Unusually, the interviewer suggests that the headquarters of the international organization is located in Germany and asks Helbawi about rumors that it will be moved to London. At first, Helbawy denies the existence of a headquarters outside of Egypt, but then later in the interview appears to confirm the possibility:
Some of the media outlets had stated that the MB recently held a conference in London and that one of the decisions reached was to move the main headquarters from Berlin to London. His response to this allegation: “I do not know. I was busy in another conference at the Center for Terrorist Studies in east London and then I traveled abroad.”
(The reference to Berlin is unclear. The Brotherhood has long had an important base of operations in Munich.)
When asked about the source of Muslim Brotherhood financing, Helbawy asserts that the Brotherhood is entirely self-financed:
Over the most opaque and controversial element, also arguably the most important dimension of the MB, which is the organization’s financial backing, al Helbawi said, “Firstly and lastly we depend on God, then on ourselves and our pockets. Imam Hassan al Banna used to advise that every member allocate a portion of their salary to the MB throughout their life and part of their wealth upon their death. There is no other organization that apprehends the meaning of solidarity and unity like the MB.”
The question of the Egyptian organization’s financing aside, the organizations and individuals comprising the global Muslim Brotherhood have in fact received substantial outside funding from Saudi Arabia and Gulf countries. An interesting example of such funding has recently come to light in the form of a history of the Islamic Society of Stanford University which revealed that the Saudi Muslim World League paid all the expenses for U.S. Muslim Brotherhood leader Jamal Badawi and his family to teach Islamic history at Stanford in the late 1980’s.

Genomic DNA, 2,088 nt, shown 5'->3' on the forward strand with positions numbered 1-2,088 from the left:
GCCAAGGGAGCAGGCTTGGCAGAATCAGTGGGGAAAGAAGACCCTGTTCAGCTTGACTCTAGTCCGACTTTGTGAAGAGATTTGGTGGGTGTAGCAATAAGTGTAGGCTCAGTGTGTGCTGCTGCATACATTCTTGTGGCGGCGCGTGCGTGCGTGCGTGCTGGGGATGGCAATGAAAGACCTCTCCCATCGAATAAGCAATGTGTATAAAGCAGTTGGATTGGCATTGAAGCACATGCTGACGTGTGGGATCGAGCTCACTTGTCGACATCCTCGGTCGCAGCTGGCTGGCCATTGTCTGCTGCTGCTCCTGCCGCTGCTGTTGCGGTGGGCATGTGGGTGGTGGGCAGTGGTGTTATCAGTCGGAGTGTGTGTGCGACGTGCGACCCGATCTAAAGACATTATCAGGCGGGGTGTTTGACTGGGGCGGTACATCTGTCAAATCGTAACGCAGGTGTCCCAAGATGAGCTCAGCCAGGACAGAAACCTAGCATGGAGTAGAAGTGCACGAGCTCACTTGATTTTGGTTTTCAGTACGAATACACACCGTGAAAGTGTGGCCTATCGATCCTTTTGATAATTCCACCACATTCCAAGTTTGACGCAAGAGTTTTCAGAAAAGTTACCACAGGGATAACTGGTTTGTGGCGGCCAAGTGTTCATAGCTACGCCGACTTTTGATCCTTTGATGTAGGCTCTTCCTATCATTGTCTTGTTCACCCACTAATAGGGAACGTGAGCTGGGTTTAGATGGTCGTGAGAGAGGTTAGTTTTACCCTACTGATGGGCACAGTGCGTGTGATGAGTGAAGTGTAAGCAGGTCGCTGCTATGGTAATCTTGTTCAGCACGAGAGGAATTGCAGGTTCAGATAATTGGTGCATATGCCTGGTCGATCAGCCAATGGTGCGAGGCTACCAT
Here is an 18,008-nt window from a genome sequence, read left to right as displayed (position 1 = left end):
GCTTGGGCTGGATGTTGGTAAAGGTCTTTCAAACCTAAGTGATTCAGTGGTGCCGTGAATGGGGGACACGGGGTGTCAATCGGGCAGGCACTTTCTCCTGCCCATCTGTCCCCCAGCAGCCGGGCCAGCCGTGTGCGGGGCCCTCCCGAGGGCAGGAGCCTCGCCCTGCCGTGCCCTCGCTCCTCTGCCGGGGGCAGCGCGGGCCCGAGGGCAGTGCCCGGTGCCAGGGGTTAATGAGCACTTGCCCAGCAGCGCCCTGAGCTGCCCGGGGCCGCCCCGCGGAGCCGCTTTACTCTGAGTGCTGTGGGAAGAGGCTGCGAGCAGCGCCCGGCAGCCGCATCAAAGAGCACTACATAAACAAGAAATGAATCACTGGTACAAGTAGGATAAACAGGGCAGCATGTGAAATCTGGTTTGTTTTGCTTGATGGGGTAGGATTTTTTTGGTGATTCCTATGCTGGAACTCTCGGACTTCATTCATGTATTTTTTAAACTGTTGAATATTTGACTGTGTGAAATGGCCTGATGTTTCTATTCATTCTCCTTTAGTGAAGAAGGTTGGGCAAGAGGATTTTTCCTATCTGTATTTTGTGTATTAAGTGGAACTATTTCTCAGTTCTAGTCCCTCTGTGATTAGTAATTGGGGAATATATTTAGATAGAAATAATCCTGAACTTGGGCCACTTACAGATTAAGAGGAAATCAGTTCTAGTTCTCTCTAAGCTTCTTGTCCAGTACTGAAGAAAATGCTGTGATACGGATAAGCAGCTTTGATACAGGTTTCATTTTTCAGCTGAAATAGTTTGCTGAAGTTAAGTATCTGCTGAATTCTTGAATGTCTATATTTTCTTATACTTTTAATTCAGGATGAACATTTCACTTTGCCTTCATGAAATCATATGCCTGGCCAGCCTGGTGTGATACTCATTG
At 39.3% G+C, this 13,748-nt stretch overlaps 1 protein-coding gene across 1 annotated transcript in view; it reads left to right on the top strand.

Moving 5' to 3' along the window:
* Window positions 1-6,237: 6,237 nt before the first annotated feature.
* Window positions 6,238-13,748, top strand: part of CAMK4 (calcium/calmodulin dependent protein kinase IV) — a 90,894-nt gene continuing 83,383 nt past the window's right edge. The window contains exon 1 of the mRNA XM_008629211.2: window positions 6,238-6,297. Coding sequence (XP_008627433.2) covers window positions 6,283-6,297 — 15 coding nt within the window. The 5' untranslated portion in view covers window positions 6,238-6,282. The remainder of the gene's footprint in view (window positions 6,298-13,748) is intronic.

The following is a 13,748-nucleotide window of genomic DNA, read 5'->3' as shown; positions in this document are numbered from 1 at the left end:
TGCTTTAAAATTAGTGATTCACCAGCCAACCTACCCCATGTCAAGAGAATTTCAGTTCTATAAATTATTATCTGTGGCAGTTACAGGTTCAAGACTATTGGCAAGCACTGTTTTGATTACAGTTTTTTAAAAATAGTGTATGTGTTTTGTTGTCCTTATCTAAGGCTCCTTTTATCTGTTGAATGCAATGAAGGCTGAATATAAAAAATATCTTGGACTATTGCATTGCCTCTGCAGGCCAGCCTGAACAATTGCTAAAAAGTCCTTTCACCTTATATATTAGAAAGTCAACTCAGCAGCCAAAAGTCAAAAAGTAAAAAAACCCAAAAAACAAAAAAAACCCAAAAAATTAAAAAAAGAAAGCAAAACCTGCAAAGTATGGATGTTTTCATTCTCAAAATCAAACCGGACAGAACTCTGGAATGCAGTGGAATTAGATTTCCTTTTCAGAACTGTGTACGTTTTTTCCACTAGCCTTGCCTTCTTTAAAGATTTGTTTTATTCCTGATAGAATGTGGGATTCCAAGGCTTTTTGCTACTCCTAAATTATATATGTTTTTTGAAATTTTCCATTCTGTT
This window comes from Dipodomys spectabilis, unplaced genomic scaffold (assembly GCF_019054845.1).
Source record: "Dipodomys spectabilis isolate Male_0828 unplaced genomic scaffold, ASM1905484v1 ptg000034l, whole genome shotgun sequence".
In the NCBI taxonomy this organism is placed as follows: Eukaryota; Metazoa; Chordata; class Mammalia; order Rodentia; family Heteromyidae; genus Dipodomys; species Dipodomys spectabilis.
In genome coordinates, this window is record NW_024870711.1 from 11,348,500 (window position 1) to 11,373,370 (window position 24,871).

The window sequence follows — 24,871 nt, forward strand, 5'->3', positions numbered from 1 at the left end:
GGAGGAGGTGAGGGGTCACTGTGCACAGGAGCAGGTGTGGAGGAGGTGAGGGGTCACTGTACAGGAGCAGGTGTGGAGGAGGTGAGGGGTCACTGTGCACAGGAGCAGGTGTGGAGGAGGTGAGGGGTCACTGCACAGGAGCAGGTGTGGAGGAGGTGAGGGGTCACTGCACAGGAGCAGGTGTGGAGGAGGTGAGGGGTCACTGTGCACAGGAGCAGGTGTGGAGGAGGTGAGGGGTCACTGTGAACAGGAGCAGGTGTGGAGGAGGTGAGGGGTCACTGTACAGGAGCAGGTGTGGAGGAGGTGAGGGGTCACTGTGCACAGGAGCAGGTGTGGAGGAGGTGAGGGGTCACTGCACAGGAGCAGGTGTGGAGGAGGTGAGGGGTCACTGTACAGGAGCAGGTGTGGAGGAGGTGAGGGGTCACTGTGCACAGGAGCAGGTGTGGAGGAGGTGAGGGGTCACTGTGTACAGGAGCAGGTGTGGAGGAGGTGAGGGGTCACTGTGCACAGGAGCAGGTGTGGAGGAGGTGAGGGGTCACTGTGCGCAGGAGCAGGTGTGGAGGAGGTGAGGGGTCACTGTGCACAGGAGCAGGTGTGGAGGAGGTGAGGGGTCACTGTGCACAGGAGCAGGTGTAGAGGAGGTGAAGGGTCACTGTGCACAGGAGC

Finally, Helbawy disavows violence on the part of what he calls those having “extremist thoughts and takfir tendencies:
In response to the claim stated by observers and Islamic experts that the MB organization is responsible for the birth of violent movements which it has failed to quell from the outset, al Helbawi said, “The impious and virtuous sons and fathers emerge from the same womb; the mothers and fathers are not responsible for this crime. This is why when the MB [members]found out that there were youth in prisons and detention centers who had radical extremist thoughts and takfir [denouncing others as disbelievers]tendencies, … the MB has always adopted a moderate approach, which is followed by their youthful affiliates and which clearly has plans that are detached from violence.”
Begging the question of the relationship of the Muslim Brotherhood to the global jihadist movement, the Brotherhood has never shied from supporting violence when it deems such violence to be justified, the most glaring example being its fervent support of Hamas. Also, as a previous post has also noted, armed Muslim Brotherhood units were reported to have been operating in Lebanon during the 2006 war with Israel.
(Note: citation for report on the Tanzim Al-Dawli based on FBIS translation of an article from Le Monde.)